The following page may contain information related to upcoming products, features and functionality. It is important to note that the information presented is for informational purposes only, so please do not rely on the information for purchasing or planning purposes. Just like with all projects, the items mentioned on the page are subject to change or delay, and the development, release, and timing of any products, features or functionality remain at the sole discretion of GitLab Inc.
This direction is constantly evolving, and everyone can contribute:
GitLab's vision is to be the best single application for every part of the DevOps toolchain. However, some customers use tools other than our included features, and we respect those decisions. Currently, GitLab offers 30+ Integrations that work with a variety of external systems. Integrations are important to GitLab's success, and the Integrations group was established to develop and maintain these integrations with key 3rd party systems and services.
This group will primarily focus on creating new integrations that support the needs of enterprise customers, as those customers often have hard integration-related requirements that can fully prevent them from adopting GitLab. By supporting these requirements, we unlock new parts of the market which are otherwise wholly inaccessible.
The Integrations direction is to support GitLab's efforts at making our application Enterprise Ready by focusing on integrations that are of the highest value to our largest customers.
Many enterprise organizations rely on systems like Jira, Jenkins, and ServiceNow, and it is often a hard requirement to have a robust integration with these services. Not having that integration can block adoption of GitLab completely.
By making these integrations powerful and useful, we make the lives of our users better—even when they're using other products. This is what we mean when we say that GitLab plays well with others.
Particularly for large organizations, existing tools and services can be extremely difficult to migrate off of, even without any explicit vendor lock-in. Moving thousands of users or hundreds of thousands of existing files or objects off of one system to GitLab can incur more costs than might be obvious at first. Internal tools may be tightly knit with the other internal systems meaning numerous new integrations have to be developed just to keep the business running.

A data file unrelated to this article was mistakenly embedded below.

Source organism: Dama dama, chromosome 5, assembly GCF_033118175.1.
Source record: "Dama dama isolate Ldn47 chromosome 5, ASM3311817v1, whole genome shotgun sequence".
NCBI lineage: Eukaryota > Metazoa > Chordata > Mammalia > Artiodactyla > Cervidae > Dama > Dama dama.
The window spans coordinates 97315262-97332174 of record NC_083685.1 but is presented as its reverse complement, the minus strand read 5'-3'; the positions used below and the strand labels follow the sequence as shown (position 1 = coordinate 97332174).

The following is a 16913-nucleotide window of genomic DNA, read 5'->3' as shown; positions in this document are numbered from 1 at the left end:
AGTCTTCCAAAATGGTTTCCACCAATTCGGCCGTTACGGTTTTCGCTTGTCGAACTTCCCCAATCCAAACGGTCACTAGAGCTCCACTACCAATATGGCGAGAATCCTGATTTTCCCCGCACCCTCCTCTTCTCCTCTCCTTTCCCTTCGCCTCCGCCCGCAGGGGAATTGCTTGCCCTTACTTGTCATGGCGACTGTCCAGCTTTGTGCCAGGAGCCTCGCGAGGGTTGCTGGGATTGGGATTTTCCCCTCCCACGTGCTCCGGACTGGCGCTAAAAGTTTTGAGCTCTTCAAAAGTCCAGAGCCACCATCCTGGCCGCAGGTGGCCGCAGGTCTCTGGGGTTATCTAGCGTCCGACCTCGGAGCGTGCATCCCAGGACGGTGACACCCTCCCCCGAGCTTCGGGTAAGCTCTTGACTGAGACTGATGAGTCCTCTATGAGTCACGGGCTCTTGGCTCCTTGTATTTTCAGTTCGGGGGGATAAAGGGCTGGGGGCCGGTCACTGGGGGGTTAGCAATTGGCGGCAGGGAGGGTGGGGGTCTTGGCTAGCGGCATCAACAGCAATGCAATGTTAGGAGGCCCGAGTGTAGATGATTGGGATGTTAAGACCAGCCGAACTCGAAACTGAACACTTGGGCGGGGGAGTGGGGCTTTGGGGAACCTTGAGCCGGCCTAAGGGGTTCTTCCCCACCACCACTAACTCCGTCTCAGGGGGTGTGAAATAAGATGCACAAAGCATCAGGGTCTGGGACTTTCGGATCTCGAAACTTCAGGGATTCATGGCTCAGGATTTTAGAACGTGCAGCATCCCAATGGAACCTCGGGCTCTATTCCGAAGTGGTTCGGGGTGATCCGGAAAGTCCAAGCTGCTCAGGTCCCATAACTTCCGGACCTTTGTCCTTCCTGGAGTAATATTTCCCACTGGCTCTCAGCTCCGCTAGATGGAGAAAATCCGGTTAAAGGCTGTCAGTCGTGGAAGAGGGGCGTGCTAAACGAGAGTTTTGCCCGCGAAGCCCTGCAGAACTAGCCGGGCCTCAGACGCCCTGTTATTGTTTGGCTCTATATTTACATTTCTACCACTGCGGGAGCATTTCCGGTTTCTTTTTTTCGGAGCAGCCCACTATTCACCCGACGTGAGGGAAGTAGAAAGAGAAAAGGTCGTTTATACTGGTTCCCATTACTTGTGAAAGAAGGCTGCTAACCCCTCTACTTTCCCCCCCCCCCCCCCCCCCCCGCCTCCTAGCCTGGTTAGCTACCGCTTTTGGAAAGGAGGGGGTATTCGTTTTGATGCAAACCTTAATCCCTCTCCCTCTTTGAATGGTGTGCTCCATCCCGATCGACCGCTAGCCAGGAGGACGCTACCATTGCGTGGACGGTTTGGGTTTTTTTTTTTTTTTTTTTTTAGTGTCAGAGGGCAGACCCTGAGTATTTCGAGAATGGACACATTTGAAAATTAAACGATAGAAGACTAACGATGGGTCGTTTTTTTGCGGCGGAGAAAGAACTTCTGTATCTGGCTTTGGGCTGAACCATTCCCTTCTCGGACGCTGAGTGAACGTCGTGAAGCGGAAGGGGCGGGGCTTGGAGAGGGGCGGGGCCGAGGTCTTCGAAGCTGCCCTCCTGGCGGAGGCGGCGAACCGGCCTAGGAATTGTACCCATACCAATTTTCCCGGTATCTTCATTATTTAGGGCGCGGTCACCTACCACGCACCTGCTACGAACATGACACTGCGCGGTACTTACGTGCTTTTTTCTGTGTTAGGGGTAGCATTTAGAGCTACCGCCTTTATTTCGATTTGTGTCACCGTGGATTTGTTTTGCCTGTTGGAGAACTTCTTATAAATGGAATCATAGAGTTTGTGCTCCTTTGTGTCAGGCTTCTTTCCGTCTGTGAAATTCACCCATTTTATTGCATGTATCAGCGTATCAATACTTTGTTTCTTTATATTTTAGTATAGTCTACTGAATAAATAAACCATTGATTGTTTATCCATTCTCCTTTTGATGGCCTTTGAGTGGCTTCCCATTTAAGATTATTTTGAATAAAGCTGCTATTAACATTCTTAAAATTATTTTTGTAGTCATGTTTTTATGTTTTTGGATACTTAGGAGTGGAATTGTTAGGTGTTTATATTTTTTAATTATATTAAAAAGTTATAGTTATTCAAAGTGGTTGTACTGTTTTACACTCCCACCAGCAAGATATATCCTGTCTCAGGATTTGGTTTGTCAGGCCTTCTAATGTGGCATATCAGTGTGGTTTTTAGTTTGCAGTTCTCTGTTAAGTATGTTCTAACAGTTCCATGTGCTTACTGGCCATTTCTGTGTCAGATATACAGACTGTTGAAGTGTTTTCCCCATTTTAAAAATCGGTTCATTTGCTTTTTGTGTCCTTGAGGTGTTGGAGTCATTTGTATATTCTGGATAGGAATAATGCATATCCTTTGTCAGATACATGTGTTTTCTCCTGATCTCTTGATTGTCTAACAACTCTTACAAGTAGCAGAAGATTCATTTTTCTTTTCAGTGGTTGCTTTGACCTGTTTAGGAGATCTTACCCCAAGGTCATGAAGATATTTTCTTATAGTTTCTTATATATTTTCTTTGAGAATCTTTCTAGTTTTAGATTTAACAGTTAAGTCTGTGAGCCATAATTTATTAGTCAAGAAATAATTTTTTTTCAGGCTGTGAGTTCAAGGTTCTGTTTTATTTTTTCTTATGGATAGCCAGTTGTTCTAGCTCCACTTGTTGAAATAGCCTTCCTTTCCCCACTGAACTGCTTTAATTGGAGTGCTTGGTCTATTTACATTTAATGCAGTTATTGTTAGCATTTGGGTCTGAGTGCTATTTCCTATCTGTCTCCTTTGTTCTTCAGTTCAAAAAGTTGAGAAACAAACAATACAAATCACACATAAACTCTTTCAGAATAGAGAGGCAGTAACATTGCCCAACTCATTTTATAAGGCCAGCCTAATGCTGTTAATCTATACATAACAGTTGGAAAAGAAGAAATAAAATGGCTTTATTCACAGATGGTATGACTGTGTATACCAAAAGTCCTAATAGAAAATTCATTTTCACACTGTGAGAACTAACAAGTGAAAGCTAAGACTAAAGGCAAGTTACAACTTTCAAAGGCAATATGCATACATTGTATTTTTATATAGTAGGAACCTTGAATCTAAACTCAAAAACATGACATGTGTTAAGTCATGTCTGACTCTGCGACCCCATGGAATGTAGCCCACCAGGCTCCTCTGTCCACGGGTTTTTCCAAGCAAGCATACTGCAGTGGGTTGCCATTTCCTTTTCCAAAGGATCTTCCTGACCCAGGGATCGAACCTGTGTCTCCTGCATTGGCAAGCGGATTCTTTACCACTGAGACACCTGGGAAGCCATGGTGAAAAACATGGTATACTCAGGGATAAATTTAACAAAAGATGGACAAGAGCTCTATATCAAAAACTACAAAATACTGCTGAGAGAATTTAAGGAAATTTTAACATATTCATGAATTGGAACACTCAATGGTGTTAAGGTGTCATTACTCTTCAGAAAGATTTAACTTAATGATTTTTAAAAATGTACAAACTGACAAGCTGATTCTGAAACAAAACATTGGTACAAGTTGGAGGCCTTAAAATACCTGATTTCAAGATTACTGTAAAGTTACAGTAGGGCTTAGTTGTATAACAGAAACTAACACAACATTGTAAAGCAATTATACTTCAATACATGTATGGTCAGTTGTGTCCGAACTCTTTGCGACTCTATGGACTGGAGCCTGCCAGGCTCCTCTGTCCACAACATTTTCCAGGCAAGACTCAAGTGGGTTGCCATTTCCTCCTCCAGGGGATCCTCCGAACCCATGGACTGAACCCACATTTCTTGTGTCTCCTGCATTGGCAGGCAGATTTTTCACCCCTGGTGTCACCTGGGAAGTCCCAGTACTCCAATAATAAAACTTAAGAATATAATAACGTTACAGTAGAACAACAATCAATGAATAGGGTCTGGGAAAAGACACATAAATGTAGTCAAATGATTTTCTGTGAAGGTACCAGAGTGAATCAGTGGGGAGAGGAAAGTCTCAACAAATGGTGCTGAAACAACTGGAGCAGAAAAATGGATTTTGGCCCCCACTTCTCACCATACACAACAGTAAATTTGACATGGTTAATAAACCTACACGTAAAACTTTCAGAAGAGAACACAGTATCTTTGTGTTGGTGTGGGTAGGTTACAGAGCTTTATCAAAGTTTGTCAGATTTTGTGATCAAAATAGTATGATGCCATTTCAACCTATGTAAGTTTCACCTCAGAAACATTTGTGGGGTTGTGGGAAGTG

While GitLab has a robust API that supports integrating almost anything you may need, it's a much more powerful experience to have a native integration available out of the box.
The Integrations group tracks Maturity on a per-integration basis. Each integration is evaluated based on the following criteria:
You can view a list of all of our current integrations on our Integrations page
|Integration||Maturity Level||Documentation||Issues / Planning Epic|
|Atlassian Jira||Viable||Documentation||Open Issues|
We prioritize our Integrations work based on:
Based on the above scope and these priorities, we're currently only targeting a
limited set of products and services–specifically, those listed above and those
that are scheduled on our backlog.
All prioritized integrations have a target maturity of
Complete, and will
take precedent over other integrations until they hit that maturity level.
The Integrations Group's primary focus is GitLab-hosted First putting reliability, scalability, and security first. This will be our primary focus until FY22Q4 (November 2021).
Jira is one of our most popular integrations, and a common thread we hear is that "developers want to be able to stay in GitLab", and not need to visit Jira to do daily tasks. The goal of our upcoming work is to get the features to a point where a typical developer can stay in GitLab for the majority of their Jira needs. We have released an MVC for a Jira Cloud issues integration for GitLab SaaS customers and will be expanding that to self-managed GitLab instances.